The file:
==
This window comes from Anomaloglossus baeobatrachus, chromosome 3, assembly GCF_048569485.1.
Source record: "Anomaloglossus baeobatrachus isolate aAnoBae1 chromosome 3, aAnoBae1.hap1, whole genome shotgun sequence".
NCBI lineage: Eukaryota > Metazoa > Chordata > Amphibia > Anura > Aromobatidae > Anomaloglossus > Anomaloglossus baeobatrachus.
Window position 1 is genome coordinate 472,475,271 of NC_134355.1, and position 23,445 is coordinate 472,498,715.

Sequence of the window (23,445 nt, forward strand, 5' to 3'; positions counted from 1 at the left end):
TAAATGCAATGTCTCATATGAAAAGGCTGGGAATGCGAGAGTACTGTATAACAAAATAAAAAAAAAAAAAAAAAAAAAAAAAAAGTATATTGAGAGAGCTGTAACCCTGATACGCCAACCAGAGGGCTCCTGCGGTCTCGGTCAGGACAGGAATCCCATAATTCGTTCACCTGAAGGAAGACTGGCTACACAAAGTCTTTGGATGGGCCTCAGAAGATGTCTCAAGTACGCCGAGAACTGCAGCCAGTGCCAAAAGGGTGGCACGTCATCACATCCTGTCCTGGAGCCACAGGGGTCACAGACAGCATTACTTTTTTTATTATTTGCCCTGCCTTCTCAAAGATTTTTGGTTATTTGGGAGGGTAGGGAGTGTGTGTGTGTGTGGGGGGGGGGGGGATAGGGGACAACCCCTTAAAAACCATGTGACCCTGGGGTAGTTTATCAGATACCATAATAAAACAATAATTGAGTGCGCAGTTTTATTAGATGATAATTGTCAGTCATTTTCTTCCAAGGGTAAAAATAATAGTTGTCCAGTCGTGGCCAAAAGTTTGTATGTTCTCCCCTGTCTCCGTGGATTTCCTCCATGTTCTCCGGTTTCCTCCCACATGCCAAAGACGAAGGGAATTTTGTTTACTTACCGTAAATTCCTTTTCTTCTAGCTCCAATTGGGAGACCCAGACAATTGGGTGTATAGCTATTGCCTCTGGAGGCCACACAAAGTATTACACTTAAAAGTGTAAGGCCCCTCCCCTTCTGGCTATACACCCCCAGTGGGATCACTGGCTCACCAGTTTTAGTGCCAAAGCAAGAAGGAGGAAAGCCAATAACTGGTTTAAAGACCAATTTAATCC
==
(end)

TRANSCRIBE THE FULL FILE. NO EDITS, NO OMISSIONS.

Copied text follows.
This window comes from Anomaloglossus baeobatrachus, chromosome 3, assembly GCF_048569485.1.
Source record: "Anomaloglossus baeobatrachus isolate aAnoBae1 chromosome 3, aAnoBae1.hap1, whole genome shotgun sequence".
NCBI lineage: Eukaryota > Metazoa > Chordata > Amphibia > Anura > Aromobatidae > Anomaloglossus > Anomaloglossus baeobatrachus.
Window position 1 is genome coordinate 472,475,271 of NC_134355.1, and position 23,445 is coordinate 472,498,715.

Sequence of the window (23,445 nt, forward strand, 5' to 3'; positions counted from 1 at the left end):
TAAATGCAATGTCTCATATGAAAAGGCTGGGAATGCGAGAGTACTGTATAACAAAATAAAAAAAAAAAAAAAAAAAAAAAAAAAGTATATTGAGAGAGCTGTAACCCTGATACGCCAACCAGAGGGCTCCTGCGGTCTCGGTCAGGACAGGAATCCCATAATTCGTTCACCTGAAGGAAGACTGGCTACACAAAGTCTTTGGATGGGCCTCAGAAGATGTCTCAAGTACGCCGAGAACTGCAGCCAGTGCCAAAAGGGTGGCACGTCATCACATCCTGTCCTGGAGCCACAGGGGTCACAGACAGCATTACTTTTTTTATTATTTGCCCTGCCTTCTCAAAGATTTTTGGTTATTTGGGAGGGTAGGGAGTGTGTGTGTGTGTGGGGGGGGGGGGGATAGGGGACAACCCCTTAAAAACCATGTGACCCTGGGGTAGTTTATCAGATACCATAATAAAACAATAATTGAGTGCGCAGTTTTATTAGATGATAATTGTCAGTCATTTTCTTCCAAGGGTAAAAATAATAGTTGTCCAGTCGTGGCCAAAAGTTTGTATGTTCTCCCCTGTCTCCGTGGATTTCCTCCATGTTCTCCGGTTTCCTCCCACATGCCAAAGACGAAGGGAATTTTGTTTACTTACCGTAAATTCCTTTTCTTCTAGCTCCAATTGGGAGACCCAGACAATTGGGTGTATAGCTATTGCCTCTGGAGGCCACACAAAGTATTACACTTAAAAGTGTAAGGCCCCTCCCCTTCTGGCTATACACCCCCAGTGGGATCACTGGCTCACCAGTTTTAGTGCCAAAGCAAGAAGGAGGAAAGCCAATAACTGGTTTAAAGACCAATTTAATCC